fig = plt.figure(figsize=(4, 4)) ; ax = fig.add_subplot(111)
ax.streamplot(X.numpy().T, Y.numpy().T, fx.numpy().T, fy.numpy().T, color='black')
ax.contourf(X.T, Y.T, torch.sqrt(fx.T**2+fy.T**2), cmap='RdYlBu')
<matplotlib.contour.QuadContourSet at 0x7f11ed2d5e50>

Sweet! You trained your first Neural ODEs! Now you can proceed and learn about more advanced models with the next tutorials

More about torchdyn

import time
from torchdyn.numerics import Euler, RungeKutta4, Tsitouras45, DormandPrince45, MSZero, Euler, HyperEuler
from torchdyn.numerics import odeint, odeint_mshooting, Lorenz
from torchdyn.core import ODEProblem, MultipleShootingProblem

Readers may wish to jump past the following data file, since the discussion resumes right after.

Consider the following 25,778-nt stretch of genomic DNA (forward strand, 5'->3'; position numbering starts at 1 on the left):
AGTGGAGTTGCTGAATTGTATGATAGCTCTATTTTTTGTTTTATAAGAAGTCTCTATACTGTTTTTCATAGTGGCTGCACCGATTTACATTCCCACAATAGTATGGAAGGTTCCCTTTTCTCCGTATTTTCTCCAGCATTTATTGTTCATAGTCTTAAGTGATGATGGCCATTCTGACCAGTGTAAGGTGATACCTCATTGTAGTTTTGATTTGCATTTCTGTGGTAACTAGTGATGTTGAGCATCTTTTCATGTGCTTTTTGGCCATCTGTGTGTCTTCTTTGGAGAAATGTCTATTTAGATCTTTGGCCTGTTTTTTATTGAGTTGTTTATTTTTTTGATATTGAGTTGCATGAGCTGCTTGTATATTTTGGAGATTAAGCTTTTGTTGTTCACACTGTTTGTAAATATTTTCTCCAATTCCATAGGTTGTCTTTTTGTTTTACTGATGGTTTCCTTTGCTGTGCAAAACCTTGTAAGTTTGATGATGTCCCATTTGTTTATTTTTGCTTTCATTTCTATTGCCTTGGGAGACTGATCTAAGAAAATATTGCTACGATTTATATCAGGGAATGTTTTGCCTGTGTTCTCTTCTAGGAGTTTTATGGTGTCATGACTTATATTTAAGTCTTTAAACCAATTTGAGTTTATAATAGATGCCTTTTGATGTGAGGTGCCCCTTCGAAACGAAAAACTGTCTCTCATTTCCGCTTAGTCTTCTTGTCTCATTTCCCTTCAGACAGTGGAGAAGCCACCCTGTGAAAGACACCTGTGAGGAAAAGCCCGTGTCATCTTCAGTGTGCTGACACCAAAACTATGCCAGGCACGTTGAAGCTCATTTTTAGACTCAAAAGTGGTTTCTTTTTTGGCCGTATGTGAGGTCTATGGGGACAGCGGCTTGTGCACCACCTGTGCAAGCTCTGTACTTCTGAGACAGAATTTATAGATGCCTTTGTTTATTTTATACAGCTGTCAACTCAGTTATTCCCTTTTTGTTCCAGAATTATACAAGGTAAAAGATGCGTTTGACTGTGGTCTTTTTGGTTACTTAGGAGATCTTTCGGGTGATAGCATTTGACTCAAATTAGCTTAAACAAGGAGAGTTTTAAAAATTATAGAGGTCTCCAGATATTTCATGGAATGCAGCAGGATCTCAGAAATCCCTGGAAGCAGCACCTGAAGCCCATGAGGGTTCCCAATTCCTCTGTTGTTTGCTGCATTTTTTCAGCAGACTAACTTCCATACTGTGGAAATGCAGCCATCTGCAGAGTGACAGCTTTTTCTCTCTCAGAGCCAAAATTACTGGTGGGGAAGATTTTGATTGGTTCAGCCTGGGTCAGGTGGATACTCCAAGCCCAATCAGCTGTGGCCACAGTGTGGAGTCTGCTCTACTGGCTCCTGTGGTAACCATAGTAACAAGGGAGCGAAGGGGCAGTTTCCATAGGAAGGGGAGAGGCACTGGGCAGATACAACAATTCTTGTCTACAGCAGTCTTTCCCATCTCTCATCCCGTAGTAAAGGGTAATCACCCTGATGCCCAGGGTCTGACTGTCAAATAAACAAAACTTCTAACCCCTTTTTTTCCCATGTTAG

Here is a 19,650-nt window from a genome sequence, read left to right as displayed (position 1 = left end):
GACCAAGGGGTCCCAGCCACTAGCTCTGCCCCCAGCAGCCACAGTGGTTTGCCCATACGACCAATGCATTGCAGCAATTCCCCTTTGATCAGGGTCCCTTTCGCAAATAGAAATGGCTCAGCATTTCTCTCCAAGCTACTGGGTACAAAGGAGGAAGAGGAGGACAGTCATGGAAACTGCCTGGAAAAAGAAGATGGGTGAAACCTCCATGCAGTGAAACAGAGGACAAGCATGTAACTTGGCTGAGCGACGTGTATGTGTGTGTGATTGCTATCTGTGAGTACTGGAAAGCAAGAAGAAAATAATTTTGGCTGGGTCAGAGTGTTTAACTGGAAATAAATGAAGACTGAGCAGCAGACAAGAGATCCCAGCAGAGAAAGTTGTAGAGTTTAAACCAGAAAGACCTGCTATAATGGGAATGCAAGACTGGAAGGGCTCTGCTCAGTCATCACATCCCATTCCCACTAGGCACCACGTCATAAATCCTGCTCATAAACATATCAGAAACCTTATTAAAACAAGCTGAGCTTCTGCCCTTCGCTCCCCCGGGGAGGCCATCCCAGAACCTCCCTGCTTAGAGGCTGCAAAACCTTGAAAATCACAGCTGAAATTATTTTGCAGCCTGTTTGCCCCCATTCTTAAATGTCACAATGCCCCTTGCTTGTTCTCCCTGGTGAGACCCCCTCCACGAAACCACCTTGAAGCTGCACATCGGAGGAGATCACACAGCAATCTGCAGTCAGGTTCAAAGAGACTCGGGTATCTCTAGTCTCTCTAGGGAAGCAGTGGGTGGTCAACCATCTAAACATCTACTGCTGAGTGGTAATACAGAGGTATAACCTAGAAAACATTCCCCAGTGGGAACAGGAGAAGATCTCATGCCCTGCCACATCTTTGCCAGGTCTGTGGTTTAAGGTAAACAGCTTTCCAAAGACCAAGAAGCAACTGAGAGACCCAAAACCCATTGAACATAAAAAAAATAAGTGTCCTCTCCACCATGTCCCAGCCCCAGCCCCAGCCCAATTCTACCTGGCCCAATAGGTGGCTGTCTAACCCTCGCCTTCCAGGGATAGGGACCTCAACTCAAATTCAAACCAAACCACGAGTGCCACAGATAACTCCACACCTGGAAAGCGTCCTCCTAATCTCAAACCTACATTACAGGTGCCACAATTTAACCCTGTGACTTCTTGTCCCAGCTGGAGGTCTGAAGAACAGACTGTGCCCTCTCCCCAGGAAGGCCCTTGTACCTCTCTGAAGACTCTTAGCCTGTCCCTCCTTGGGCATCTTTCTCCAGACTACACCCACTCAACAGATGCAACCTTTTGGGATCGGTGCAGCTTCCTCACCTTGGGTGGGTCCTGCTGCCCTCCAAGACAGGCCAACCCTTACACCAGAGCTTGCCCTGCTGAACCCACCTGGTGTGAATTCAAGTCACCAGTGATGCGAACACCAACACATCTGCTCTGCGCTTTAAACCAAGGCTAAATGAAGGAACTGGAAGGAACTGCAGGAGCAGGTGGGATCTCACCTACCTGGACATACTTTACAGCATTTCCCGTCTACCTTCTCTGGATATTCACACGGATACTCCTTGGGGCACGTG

But wait! torchdyn has way more than NeuralODEs. If you wish to solve generic differential equations parallelizable both in space (initial conditions) as well in time, with parallel, but do not need neural networks inside the vector field, you can use our functional API like so:

x0 = torch.randn(8, 3) + 15
t_span = torch.linspace(0, 3, 2000)
sys = Lorenz()
t0 = time.time()
t_eval, accurate_sol = odeint(sys, x0, t_span, solver='dopri5', atol=1e-6, rtol=1e-6)
accurate_sol_time = time.time() - t0

t0 = time.time()
t_eval, base_sol = odeint(sys, x0, t_span, solver='euler')
base_sol_time = time.time() - t0

t0 = time.time()
t_eval, rk4_sol = odeint(sys, x0, t_span, solver='rk4')
rk4_sol_time = time.time() - t0

t0 = time.time()
t_eval, dp5_low_sol = odeint(sys, x0, t_span, solver='dopri5', atol=1e-3, rtol=1e-3)
dp5_low_time = time.time() - t0

t0 = time.time()
t_eval, ms_sol = odeint_mshooting(sys, x0, t_span, solver='mszero', fine_steps=2, maxiter=4)
ms_sol_time = time.time() - t0